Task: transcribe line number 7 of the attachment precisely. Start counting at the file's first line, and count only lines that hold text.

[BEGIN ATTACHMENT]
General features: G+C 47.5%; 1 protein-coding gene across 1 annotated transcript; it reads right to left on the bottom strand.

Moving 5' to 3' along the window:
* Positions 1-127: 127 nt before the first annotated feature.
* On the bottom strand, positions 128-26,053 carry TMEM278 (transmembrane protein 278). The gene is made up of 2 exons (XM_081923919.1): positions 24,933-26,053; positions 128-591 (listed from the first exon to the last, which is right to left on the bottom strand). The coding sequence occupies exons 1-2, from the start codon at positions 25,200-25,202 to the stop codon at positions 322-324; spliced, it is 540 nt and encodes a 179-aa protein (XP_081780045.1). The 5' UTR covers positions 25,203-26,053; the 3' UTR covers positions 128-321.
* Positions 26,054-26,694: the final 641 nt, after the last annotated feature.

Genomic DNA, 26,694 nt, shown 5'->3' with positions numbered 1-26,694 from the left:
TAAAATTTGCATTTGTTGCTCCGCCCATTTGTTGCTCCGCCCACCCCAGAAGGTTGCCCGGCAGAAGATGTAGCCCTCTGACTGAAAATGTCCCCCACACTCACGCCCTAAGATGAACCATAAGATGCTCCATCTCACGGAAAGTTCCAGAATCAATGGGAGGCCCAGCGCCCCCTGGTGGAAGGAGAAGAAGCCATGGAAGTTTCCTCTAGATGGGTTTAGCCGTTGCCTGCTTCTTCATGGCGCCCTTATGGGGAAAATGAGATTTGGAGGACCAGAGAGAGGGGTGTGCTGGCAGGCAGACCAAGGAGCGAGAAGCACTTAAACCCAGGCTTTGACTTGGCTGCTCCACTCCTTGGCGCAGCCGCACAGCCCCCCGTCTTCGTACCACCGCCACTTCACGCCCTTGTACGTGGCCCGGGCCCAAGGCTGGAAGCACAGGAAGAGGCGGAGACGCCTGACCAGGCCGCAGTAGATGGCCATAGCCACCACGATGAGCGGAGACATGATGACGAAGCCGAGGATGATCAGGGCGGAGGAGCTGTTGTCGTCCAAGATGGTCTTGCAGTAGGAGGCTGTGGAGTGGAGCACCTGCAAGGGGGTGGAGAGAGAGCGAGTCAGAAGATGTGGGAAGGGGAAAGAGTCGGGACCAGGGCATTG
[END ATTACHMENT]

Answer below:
TAAAATTTGCATTTGTTGCTCCGCCCATTTGTTGCTCCGCCCACCCCAGAAGGTTGCCCGGCAGAAGATGTAGCCCTCTGACTGAAAATGTCCCCCACACTCACGCCCTAAGATGAACCATAAGATGCTCCATCTCACGGAAAGTTCCAGAATCAATGGGAGGCCCAGCGCCCCCTGGTGGAAGGAGAAGAAGCCATGGAAGTTTCCTCTAGATGGGTTTAGCCGTTGCCTGCTTCTTCATGGCGCCCTTATGGGGAAAATGAGATTTGGAGGACCAGAGAGAGGGGTGTGCTGGCAGGCAGACCAAGGAGCGAGAAGCACTTAAACCCAGGCTTTGACTTGGCTGCTCCACTCCTTGGCGCAGCCGCACAGCCCCCCGTCTTCGTACCACCGCCACTTCACGCCCTTGTACGTGGCCCGGGCCCAAGGCTGGAAGCACAGGAAGAGGCGGAGACGCCTGACCAGGCCGCAGTAGATGGCCATAGCCACCACGATGAGCGGAGACATGATGACGAAGCCGAGGATGATCAGGGCGGAGGAGCTGTTGTCGTCCAAGATGGTCTTGCAGTAGGAGGCTGTGGAGTGGAGCACCTGCAAGGGGGTGGAGAGAGAGCGAGTCAGAAGATGTGGGAAGGGGAAAGAGTCGGGACCAGGGCATTG